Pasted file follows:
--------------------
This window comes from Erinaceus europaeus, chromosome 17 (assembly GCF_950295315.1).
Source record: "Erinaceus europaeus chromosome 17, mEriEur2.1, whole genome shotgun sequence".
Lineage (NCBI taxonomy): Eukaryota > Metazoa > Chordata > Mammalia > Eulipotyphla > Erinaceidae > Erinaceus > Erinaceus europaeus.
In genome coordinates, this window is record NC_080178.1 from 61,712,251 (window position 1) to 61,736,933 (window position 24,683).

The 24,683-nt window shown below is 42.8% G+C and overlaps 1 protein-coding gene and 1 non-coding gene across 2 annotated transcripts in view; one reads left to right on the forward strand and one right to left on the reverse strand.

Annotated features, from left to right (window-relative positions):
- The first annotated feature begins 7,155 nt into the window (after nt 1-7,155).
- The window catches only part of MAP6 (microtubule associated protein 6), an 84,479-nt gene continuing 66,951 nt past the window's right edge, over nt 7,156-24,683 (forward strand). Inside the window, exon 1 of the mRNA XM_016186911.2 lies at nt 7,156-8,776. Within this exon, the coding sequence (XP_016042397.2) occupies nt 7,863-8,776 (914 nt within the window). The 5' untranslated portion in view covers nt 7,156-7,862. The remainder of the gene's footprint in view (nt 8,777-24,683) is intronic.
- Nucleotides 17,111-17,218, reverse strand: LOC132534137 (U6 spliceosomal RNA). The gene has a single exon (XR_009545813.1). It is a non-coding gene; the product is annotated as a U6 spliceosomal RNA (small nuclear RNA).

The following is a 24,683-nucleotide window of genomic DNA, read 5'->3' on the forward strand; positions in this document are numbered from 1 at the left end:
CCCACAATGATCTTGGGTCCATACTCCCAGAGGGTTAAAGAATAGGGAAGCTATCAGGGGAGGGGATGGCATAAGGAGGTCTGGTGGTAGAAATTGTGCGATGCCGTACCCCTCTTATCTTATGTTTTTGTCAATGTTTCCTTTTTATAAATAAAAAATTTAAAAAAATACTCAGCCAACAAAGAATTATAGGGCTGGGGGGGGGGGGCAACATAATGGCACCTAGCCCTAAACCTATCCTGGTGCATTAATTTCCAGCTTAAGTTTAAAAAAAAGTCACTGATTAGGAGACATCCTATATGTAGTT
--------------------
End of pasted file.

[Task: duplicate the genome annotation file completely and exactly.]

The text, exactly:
This window comes from Erinaceus europaeus, chromosome 17 (assembly GCF_950295315.1).
Source record: "Erinaceus europaeus chromosome 17, mEriEur2.1, whole genome shotgun sequence".
Lineage (NCBI taxonomy): Eukaryota > Metazoa > Chordata > Mammalia > Eulipotyphla > Erinaceidae > Erinaceus > Erinaceus europaeus.
In genome coordinates, this window is record NC_080178.1 from 61,712,251 (window position 1) to 61,736,933 (window position 24,683).

The 24,683-nt window shown below is 42.8% G+C and overlaps 1 protein-coding gene and 1 non-coding gene across 2 annotated transcripts in view; one reads left to right on the forward strand and one right to left on the reverse strand.

Annotated features, from left to right (window-relative positions):
- The first annotated feature begins 7,155 nt into the window (after nt 1-7,155).
- The window catches only part of MAP6 (microtubule associated protein 6), an 84,479-nt gene continuing 66,951 nt past the window's right edge, over nt 7,156-24,683 (forward strand). Inside the window, exon 1 of the mRNA XM_016186911.2 lies at nt 7,156-8,776. Within this exon, the coding sequence (XP_016042397.2) occupies nt 7,863-8,776 (914 nt within the window). The 5' untranslated portion in view covers nt 7,156-7,862. The remainder of the gene's footprint in view (nt 8,777-24,683) is intronic.
- Nucleotides 17,111-17,218, reverse strand: LOC132534137 (U6 spliceosomal RNA). The gene has a single exon (XR_009545813.1). It is a non-coding gene; the product is annotated as a U6 spliceosomal RNA (small nuclear RNA).

The following is a 24,683-nucleotide window of genomic DNA, read 5'->3' on the forward strand; positions in this document are numbered from 1 at the left end:
CCCACAATGATCTTGGGTCCATACTCCCAGAGGGTTAAAGAATAGGGAAGCTATCAGGGGAGGGGATGGCATAAGGAGGTCTGGTGGTAGAAATTGTGCGATGCCGTACCCCTCTTATCTTATGTTTTTGTCAATGTTTCCTTTTTATAAATAAAAAATTTAAAAAAATACTCAGCCAACAAAGAATTATAGGGCTGGGGGGGGGGGGCAACATAATGGCACCTAGCCCTAAACCTATCCTGGTGCATTAATTTCCAGCTTAAGTTTAAAAAAAAGTCACTGATTAGGAGACATCCTATATGTAGTT